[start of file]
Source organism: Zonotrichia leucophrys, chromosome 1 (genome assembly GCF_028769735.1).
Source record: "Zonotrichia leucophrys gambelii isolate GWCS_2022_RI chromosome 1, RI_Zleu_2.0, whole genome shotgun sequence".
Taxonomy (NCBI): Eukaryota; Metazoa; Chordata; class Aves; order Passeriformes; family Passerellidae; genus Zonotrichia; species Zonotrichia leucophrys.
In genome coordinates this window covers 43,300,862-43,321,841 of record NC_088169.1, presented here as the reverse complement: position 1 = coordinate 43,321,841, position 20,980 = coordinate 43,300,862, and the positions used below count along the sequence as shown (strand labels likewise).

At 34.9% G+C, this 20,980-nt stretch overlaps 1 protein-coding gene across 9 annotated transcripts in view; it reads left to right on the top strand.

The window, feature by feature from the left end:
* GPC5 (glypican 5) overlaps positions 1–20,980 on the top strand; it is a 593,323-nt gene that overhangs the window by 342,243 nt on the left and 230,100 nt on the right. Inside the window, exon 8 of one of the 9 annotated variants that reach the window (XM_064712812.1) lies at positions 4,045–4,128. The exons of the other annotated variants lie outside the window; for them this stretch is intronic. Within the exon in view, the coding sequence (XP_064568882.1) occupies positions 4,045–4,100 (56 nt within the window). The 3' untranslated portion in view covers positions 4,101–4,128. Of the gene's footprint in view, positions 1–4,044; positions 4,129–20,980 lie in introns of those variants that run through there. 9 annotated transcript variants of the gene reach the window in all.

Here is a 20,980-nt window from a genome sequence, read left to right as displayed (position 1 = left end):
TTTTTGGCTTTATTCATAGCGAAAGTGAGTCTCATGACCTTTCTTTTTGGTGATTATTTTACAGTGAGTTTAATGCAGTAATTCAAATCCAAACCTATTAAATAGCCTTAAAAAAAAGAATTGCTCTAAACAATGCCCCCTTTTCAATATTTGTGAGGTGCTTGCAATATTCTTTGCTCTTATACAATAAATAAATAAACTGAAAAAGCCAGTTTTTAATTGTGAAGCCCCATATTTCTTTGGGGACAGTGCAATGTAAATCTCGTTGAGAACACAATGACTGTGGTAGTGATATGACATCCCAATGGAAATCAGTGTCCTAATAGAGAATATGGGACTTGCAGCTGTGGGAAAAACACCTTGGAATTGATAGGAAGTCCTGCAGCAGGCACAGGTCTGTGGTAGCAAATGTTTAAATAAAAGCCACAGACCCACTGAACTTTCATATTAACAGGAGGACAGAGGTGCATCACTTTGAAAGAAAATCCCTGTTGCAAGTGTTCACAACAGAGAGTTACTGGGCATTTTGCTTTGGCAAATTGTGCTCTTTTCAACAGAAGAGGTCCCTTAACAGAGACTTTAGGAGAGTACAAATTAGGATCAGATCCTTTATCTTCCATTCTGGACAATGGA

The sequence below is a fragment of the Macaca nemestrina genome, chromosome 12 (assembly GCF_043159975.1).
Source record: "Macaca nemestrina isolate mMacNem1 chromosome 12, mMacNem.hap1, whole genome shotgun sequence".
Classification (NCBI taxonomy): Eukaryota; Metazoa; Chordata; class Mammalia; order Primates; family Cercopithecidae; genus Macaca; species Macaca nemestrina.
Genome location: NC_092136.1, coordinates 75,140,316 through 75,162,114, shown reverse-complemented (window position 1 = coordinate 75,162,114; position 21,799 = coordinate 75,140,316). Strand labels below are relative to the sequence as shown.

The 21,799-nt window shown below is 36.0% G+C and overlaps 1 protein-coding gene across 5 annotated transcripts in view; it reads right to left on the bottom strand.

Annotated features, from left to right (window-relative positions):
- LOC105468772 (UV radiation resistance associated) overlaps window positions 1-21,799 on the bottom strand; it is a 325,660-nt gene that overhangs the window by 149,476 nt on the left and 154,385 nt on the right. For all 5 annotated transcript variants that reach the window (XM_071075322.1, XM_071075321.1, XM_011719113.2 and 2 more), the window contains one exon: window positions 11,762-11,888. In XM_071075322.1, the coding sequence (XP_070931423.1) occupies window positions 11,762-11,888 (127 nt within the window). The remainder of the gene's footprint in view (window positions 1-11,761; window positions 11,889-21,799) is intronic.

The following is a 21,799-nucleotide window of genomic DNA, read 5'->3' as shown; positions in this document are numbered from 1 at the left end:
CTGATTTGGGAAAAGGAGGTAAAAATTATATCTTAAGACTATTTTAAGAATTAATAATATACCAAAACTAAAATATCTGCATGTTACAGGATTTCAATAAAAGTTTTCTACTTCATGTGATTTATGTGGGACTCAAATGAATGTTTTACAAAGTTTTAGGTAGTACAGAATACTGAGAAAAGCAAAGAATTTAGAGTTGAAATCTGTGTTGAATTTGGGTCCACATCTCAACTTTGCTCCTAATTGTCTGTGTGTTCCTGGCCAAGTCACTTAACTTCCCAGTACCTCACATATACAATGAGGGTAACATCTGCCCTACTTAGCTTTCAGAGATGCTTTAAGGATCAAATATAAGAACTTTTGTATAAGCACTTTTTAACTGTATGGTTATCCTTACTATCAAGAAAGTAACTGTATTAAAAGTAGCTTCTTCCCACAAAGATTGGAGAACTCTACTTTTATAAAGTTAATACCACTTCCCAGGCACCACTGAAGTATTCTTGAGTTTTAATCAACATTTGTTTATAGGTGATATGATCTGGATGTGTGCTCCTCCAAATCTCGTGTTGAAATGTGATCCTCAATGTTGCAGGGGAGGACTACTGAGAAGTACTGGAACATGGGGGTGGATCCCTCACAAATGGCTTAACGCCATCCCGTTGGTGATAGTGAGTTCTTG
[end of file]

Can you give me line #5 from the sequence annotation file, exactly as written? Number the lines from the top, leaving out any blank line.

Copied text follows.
At 34.9% G+C, this 20,980-nt stretch overlaps 1 protein-coding gene across 9 annotated transcripts in view; it reads left to right on the top strand.